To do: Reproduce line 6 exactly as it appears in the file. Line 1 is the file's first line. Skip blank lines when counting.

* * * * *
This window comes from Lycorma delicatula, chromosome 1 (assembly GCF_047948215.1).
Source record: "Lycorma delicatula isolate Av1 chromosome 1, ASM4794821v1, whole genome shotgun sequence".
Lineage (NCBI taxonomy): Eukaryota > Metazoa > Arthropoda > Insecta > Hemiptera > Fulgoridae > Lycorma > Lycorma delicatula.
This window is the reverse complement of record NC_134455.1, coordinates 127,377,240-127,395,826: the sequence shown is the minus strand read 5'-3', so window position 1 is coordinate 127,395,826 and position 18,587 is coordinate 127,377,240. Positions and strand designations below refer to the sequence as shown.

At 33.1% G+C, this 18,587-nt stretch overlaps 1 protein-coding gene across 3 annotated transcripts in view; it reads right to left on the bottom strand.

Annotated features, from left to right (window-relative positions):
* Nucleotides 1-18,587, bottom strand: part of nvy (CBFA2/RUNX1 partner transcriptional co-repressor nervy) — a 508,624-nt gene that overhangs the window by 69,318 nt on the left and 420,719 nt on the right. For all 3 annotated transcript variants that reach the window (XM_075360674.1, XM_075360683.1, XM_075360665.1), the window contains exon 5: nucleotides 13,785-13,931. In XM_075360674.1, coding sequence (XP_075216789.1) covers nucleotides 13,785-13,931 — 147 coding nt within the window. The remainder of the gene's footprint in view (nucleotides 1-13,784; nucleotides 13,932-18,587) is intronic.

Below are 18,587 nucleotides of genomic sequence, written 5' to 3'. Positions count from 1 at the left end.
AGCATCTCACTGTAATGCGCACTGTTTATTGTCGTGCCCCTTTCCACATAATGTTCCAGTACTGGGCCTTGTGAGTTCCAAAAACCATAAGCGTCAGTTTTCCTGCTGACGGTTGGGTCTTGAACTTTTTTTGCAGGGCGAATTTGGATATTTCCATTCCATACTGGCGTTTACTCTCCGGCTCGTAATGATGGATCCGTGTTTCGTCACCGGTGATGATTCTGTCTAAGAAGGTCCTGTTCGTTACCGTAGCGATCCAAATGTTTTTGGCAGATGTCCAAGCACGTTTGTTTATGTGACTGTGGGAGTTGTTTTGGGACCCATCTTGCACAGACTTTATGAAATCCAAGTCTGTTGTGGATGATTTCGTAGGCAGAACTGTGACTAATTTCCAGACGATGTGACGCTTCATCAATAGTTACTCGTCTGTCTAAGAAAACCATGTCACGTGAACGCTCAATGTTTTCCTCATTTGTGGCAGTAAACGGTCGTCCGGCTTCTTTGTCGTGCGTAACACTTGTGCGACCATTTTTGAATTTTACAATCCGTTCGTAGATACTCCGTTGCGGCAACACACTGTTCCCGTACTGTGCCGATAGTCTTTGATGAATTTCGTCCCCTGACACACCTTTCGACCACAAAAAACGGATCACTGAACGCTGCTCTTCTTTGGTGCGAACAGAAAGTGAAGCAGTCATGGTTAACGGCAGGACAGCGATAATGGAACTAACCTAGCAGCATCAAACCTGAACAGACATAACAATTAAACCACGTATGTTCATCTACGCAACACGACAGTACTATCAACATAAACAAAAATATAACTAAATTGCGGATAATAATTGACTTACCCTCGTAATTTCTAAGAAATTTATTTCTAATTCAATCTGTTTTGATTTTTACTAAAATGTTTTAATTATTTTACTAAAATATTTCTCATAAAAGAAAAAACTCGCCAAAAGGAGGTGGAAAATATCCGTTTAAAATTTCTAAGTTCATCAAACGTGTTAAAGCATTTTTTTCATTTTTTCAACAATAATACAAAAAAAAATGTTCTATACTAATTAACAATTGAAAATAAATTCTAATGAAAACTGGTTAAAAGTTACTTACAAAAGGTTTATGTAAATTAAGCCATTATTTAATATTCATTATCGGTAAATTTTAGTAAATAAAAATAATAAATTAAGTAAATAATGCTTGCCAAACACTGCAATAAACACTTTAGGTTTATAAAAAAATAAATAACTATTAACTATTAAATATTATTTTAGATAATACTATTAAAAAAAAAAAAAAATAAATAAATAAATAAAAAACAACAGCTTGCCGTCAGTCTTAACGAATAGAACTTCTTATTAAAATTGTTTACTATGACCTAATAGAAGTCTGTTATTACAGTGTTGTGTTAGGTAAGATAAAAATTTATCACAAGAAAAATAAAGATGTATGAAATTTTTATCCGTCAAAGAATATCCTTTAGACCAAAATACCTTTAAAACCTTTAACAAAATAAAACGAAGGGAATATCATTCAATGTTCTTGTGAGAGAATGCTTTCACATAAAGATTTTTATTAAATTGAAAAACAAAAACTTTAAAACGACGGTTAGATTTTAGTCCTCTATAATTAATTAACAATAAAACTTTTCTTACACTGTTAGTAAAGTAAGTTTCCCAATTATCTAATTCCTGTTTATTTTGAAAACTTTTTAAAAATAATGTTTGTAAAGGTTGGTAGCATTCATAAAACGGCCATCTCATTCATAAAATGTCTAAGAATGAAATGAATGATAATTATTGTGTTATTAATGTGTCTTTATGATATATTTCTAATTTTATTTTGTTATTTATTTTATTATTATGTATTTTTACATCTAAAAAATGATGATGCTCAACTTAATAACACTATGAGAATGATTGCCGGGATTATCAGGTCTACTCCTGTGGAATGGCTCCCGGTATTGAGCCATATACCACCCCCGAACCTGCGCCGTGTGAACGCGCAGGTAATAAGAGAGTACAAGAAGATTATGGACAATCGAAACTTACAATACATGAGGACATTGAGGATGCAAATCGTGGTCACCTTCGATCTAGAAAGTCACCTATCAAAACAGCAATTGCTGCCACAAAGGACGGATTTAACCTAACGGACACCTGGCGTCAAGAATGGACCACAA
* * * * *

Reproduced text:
Annotated features, from left to right (window-relative positions):